The Mayfair Golf & Country Club Limited was founded by 4 gentlemen who wanted to start a golf club on the south side of the North Saskatchewan River back in 1920. Layout of the course spans 147 acres of land in the river valley and is bound by the North Saskatchewan River, Groat Road and Hawrelak Park.
The first AGM was held February 25, 1921 at which time 28 members attended and voted on the memorandum of incorporation.
“To promote, establish or form or assist in the promotion, establishment or formation from among its members of a Club, to be known as “The Mayfair Golf & Country Club”, which Club or whose officers and members shall be the governing body of the Company, to which the Articles of Association of the Company shall apply, and whose officers and By-laws shall be the officers and the By-laws of the Company, and whose resolutions and acts shall be the resolutions and acts of the Company.”
During the next couple years the course and a clubhouse were built and on May 27, 1922 the first ball was driven off by Mayor D.W. Duggan. In 1927 the board contracted Stanley Thompson, to remodel the course into its present championship form; the job lasted from 1928 to 1932.
Records for the next two decades are relatively sparse but there is little doubt that one of the major reasons for the Club’s survival during the Depression and World War II years was the strength of the support provided by the University and its faculty members, many of whom became avid golfers. Mayfair was guided through much of this period by the highly respected Tommy Morrison who acted as combination superintendent/ club pro/ manager for many years.
In 1953 the Mayfair Golf & Country Club Crest was designed by Walter Kerr and used the colours of blue and gold. This embodied a stylized heraldic shield, the Cross of St. Andrew’s, two lions depicting the honourable spirit of competition, and the Canadian Maple Leaf.
In 1964 a new 25 year lease was signed and the shareholders approved the installation of a new water irrigation system in 1965, new trees and remodel of the original clubhouse.
On August 5, 1978 the Queen & Prince Philip honoured us by attending a function at the club.
In 1983 a new 43 year lease was signed with the city of Edmonton. A Long Range Enhancement Planning committee was struck to plan major clubhouse renovations and capital improvements for the course.
In June of 1986 shareholders passed a resolution to change the Articles of Association so that the club would qualify as “Not for Profit” under the Income Tax Act. At the same time, a resolution was passed to eliminate all differences between share classes and prohibit the payments of dividends. Consequently, Mayfair now has authorized capital of $475,000 comprising of 475 common shares.
In 1989, another renovation was approved and Les Furber of Golf Design Services was hired to complete the transformation. These renovations were complete on July 26, 1991.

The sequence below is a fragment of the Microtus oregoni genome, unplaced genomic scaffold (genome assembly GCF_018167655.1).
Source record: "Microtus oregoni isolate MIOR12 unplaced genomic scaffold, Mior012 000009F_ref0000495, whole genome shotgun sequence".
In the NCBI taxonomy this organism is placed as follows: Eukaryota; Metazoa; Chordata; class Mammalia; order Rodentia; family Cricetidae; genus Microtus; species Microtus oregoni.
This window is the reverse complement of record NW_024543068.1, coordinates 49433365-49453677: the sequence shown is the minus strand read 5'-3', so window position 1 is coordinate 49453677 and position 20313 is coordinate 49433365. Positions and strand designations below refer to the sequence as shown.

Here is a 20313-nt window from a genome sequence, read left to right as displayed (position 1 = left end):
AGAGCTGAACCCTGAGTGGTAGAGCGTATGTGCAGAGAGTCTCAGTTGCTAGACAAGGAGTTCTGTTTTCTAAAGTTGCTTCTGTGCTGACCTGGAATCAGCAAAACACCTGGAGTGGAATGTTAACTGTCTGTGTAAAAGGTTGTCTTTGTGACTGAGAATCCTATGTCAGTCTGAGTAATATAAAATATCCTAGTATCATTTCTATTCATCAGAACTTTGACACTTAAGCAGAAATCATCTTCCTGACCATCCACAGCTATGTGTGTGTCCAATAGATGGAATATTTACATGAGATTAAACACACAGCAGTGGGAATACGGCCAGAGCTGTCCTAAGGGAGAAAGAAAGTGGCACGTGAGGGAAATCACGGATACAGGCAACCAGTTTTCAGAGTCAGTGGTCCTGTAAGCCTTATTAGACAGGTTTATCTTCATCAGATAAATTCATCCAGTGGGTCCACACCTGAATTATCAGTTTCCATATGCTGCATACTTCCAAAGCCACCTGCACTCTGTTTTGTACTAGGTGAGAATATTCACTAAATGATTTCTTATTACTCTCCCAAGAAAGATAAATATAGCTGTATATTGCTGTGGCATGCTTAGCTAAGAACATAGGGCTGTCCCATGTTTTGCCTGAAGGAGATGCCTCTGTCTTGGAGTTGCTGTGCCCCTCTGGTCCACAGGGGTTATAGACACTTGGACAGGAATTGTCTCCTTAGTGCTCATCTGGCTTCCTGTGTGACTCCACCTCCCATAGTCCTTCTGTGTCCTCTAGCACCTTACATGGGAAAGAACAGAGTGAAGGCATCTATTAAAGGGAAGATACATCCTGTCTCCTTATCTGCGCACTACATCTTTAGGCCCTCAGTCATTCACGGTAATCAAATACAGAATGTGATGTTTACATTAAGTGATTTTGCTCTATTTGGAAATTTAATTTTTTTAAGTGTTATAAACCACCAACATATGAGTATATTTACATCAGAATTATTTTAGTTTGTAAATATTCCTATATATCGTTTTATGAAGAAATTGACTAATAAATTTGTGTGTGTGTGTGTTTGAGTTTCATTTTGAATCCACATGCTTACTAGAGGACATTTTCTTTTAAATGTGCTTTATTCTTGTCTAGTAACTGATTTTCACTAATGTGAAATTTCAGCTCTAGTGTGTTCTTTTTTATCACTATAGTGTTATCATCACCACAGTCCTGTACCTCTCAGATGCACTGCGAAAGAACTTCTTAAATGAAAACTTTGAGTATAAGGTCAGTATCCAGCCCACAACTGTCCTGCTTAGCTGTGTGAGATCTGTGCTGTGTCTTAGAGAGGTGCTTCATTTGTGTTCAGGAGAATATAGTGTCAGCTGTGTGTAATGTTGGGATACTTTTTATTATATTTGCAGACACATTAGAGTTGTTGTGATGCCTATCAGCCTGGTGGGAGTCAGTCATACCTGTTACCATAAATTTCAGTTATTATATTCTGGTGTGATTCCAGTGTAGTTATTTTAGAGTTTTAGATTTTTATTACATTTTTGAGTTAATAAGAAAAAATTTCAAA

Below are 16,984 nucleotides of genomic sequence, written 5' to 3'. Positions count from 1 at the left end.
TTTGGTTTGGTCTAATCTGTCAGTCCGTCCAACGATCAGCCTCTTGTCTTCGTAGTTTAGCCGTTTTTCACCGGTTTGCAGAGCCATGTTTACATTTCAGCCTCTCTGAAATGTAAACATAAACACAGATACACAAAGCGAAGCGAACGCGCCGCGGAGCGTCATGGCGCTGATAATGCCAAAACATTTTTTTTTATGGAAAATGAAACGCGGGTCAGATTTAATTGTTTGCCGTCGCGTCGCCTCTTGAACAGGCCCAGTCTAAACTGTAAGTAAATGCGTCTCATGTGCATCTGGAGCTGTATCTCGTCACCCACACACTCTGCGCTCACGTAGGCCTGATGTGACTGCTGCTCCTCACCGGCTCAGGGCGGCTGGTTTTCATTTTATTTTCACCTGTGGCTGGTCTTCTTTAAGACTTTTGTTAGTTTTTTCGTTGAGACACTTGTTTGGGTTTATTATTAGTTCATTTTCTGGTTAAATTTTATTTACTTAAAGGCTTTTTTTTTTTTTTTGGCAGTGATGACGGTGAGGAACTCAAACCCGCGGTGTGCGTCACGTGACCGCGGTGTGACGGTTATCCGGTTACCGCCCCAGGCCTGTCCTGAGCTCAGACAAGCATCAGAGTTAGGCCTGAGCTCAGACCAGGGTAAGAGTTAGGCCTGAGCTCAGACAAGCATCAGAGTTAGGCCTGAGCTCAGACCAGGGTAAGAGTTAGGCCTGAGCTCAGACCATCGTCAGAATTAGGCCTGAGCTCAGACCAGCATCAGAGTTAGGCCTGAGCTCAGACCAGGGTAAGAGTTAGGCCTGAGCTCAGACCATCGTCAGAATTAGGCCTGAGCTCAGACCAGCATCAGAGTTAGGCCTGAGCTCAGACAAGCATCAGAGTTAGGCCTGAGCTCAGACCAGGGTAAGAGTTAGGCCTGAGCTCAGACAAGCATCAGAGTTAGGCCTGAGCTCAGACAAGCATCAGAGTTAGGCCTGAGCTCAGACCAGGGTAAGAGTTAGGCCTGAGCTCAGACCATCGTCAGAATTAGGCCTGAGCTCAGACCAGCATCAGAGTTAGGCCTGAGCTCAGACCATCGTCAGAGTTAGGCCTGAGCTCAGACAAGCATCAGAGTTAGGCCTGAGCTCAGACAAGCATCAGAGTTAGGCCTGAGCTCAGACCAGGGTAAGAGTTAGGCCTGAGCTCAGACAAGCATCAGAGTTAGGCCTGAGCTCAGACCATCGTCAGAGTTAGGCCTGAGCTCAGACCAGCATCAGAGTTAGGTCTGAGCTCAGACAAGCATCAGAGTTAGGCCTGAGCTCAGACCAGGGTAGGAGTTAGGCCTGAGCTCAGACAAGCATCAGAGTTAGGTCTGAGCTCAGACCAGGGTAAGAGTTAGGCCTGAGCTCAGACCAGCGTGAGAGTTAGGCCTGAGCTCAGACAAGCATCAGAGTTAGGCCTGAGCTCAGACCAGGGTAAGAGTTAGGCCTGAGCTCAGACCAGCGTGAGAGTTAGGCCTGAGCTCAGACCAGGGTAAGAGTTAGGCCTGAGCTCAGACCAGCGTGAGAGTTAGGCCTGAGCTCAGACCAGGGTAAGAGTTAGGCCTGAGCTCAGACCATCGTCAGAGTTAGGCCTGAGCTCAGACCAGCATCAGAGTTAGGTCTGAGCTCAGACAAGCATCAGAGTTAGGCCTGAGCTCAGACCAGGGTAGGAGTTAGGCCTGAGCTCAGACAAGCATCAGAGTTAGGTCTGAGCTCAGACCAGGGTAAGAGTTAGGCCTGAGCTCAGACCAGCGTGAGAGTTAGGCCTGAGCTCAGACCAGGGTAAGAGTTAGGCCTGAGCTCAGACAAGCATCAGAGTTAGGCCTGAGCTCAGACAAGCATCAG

In 1997, Mayfair Golf & Country Club celebrated its 75th anniversary in style and held a huge gala to mark the event.
In 2005 we applied for and received (in October 2005) Royal status from Queen Elizabeth which resulted in a name change. The club was officially renamed Royal Mayfair Golf Club and we re-designed the Club Crest in 2007 to reflect the new name.
In 2007 a new LREP plan was implemented under the leadership of Ted Locke, golf course architect. Ted’s directives are to improve course playability, replacement of infrastructure and design modifications; changes to take place over 10 year period starting in September of 2010.
Staffing the Club
Management of the Club has been administered by Tommy Morrison (1935), Jim Lefevre (1961), Leo Blindenbach (1975), Garry Douglas (1979), Lloyd McClelland (1985), Bill Grundy (1987), Joe Coleman (1989), George Pinches (1994), Brent Collingwood (1995), Peter Goering (1998), Neil Rooney (1999), Andrew Gilchrist (2002), Scott Henderson (2008) and Wade Hudyma (2010). Our first club professionals were Arthur Cruttenden (1924) and Willie Spittal (1925). In 1926 Tommy Morrison became our club pro and remained in that position until 1953 when Peter Olynyk took over the position. Peter was followed by Ron Rayner (1964), Derek Gibson (1971), Eric Thorsteinson (2002), Robb James in (2009), and Matt Johnson (2013).
Our course superintendents were T.K. (Pat McClenahan (1920’s), Arthur Hickman (1930’s), Len Fowler (1940’s), Cluff Cuthbertson (1950’s and early 60’s), Sid Puddicombe (1968), Debbie Amirault (1988) and Wade Peckham in 2010.
Canadian Open (1958), Canadian Amateur (1968), Canadian Senior Ladies’ Amateur (1979), CPGA Championship (1980), the RCGA Seniors Championship (1982), Canadian Ladies’ Amateur Championship (1993), Western Canadian Junior Invitational (1995), Telus Open (1999), World’s Masters Games (2005) and the CN Canadian Women’s Open (2007 and 2013) as well as numerous local and provincial tournaments.